improve your mental fitness

improve your mental fitness
Andy Garland Therapies - Counselling Cardiff - Mental Health Services Cardiff - Cardiff Therapists - mental fitness

A daily plan to improve your mental fitness: With a growing awareness and understanding of mental health problems - and an acceptance that they can happen indiscriminately to anyone - we are slowly accepting that we have to work on our mental health as much as our physical health. Along with a rise in people with the most severe symptoms, according to a NHS Digital study, general anxiety disorders are on the rise, too: a study of UK adults by Headspace found that 67 per cent of people feel more stressed than they were five years ago.

But we're getting better at talking about it. In the UK, according to research released today by Ipsos MORI and the Policy Institute at King's College London, four in five of us say that our mental health is as important as our physical health. Out of the 20,000 people surveyed, 68pc said seeing a mental health professional is a sign of strength.

We're realising that just as with physical fitness, it's small daily habits that make the big difference in the long run to how we feel. "Small things add up exponentially," psychologist Linda Blair agrees. "Everything is finite, so if you save up for a holiday in the summer once a year, then when it's over, that's it for the whole year. But if instead you take a moment or two several times a day, every day, to implement smaller changes, then in the long run you'll feel better." While there is no substitute for professional help for those who have serious problems, adding in some small daily habits can benefit all of us - as long as we don't feel stressed out by the thought of adding even more into a busy day. Remember, these are suggestions to slowly add into your routine, not a prescription to live by.

7.02am - wake up with the birds

It might not feel like it when the alarm goes off, but if you can get up and open the curtains to watch the sunrise, rather than pressing snooze, it can have surprising mental health benefits. "It gives you a fresh feeling for the day that is so energising," Blair says. She adds that there's always the option to get back under the covers.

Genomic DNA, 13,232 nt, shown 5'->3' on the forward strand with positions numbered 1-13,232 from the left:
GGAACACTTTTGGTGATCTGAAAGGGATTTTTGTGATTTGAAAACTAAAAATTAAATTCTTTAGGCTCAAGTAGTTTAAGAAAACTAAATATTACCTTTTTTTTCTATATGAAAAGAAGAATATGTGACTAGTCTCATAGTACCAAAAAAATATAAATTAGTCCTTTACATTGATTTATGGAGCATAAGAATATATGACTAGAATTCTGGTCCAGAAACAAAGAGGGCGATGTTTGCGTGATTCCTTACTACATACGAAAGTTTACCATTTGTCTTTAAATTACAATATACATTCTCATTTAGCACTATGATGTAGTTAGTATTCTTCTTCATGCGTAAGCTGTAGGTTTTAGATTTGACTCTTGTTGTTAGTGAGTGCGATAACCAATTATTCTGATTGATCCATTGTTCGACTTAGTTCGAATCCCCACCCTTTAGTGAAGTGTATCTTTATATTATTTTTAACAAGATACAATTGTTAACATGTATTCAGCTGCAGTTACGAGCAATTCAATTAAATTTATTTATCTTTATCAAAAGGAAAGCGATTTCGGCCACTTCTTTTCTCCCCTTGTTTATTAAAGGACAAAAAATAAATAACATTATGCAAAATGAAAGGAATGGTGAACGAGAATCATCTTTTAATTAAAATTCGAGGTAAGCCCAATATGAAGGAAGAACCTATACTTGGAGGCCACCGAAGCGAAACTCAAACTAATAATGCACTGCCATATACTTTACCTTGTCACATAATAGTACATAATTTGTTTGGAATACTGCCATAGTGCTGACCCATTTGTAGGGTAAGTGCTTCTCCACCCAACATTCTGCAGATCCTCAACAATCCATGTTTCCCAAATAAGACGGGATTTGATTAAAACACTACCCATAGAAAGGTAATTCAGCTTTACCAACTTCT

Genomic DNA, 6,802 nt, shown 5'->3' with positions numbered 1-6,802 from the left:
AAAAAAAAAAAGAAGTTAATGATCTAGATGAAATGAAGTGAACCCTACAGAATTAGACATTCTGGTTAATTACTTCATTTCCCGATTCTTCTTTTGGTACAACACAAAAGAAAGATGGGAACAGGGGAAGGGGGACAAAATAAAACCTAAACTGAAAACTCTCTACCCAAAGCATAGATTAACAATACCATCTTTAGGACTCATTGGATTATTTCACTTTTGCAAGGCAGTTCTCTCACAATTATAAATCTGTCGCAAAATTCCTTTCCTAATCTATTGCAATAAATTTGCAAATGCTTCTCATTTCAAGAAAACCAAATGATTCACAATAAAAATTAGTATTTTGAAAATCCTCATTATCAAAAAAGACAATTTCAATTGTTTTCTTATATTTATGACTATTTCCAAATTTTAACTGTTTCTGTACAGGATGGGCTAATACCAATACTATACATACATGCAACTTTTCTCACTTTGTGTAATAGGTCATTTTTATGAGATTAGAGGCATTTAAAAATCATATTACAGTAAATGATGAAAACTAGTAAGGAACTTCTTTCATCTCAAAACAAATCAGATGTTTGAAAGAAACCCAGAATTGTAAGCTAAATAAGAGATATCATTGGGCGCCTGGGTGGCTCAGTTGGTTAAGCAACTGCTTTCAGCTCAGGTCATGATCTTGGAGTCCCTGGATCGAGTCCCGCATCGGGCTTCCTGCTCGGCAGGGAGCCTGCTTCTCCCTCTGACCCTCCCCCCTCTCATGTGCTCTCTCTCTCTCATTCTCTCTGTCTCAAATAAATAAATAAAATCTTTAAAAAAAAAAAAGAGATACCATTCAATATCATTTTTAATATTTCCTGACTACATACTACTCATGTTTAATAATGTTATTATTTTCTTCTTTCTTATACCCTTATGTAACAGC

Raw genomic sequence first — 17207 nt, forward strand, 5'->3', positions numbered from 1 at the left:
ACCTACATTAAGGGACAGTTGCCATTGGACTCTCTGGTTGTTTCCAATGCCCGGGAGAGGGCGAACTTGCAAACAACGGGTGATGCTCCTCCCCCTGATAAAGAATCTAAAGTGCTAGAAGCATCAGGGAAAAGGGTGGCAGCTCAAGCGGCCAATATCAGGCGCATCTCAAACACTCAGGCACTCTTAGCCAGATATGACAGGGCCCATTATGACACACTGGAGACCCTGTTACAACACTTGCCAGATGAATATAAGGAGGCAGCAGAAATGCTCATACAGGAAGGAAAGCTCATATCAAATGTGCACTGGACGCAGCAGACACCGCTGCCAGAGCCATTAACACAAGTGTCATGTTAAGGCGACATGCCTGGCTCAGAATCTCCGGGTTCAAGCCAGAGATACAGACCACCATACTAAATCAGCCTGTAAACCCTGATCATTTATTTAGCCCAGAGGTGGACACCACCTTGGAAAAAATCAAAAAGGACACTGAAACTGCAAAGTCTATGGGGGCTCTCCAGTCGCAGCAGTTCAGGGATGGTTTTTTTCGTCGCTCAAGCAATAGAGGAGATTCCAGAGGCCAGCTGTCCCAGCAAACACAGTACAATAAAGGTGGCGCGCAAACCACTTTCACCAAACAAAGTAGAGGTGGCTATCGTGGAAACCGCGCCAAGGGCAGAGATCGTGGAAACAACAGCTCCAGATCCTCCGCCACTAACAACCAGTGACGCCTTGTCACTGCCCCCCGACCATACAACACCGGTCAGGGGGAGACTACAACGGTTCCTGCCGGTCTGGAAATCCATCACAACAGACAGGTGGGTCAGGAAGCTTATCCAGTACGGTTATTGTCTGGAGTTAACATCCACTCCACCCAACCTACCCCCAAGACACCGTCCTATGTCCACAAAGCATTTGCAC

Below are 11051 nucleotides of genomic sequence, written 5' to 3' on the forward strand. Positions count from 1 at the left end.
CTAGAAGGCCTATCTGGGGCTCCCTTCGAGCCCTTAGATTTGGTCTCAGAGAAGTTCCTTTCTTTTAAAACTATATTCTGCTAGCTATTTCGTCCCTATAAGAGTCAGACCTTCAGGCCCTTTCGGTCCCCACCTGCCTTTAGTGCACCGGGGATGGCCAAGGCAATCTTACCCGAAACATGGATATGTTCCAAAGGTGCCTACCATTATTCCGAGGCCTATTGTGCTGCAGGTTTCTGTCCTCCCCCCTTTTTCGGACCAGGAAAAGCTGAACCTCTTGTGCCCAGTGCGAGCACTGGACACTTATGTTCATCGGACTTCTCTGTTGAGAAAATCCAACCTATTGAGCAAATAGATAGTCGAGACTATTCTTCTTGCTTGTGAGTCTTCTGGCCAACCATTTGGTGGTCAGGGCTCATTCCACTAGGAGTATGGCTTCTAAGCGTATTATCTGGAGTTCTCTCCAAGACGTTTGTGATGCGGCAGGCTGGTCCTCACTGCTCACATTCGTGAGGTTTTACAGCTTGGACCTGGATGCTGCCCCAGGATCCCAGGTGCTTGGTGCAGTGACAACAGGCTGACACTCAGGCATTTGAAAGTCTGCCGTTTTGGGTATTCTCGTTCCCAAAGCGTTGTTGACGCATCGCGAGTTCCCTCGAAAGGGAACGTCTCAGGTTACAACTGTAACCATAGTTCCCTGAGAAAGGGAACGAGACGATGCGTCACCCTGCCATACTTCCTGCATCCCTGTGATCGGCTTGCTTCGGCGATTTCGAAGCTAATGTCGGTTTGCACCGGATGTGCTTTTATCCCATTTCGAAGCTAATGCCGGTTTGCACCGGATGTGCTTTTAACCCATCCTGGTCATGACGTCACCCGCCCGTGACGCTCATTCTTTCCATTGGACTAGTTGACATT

7.10am - get your heart pumping

But now you're up, go out for a run - or a ride, or a swim, or whatever. "Exercise strengthens your self-control, brings a sense of achievement and improves your physical self-esteem," Professor Andy Lane, Sports Psychologist at The Centre for Health and Human Performance says. While time of day isn't important, Prof Lane recommends exercising at the start of the day. "It gives you a sense of accomplishment and develops a physical sense of self-worth at the start of the day." As for the type of exercise you do... it doesn't really matter. While different studies promote benefits of one type of exercise over another - a recent study this year found that hatha yoga had anxiety reducing effects for women - when Prof Lane and his colleagues studied it, they found, unsurprisingly, that the best exercise was simply the one you like most.

8.00am - take a new route to work

Whether you're taking the kids to school or going to work, varying the way you get there can help. "It focuses your mind on what's happening right now, which direction you have to travel, rather than that anxious voice in your head that says, "Oh god, I wonder if what I said yesterday was stupid," Blair advises. "It gives you a little break from those thoughts."

11.00am - purge your online connections

We spend about 142 minutes per day on social media, according to report by the Global Web Index - and studies show that it can make us miserable. While full-on digital detoxes are rarely practical, or even desirable, mental health campaigner Jada Sezer (who has 266k followers on Instagram) recommends a monthly purge. "Unfollow or mute accounts that don't actively make you feel happy and inspired. Don't forget, you have the power to curate your feed." A good exercise to do during that mid-morning lull at work, rather than scrolling mindlessly through Instagram updates.

12.30pm - eat happily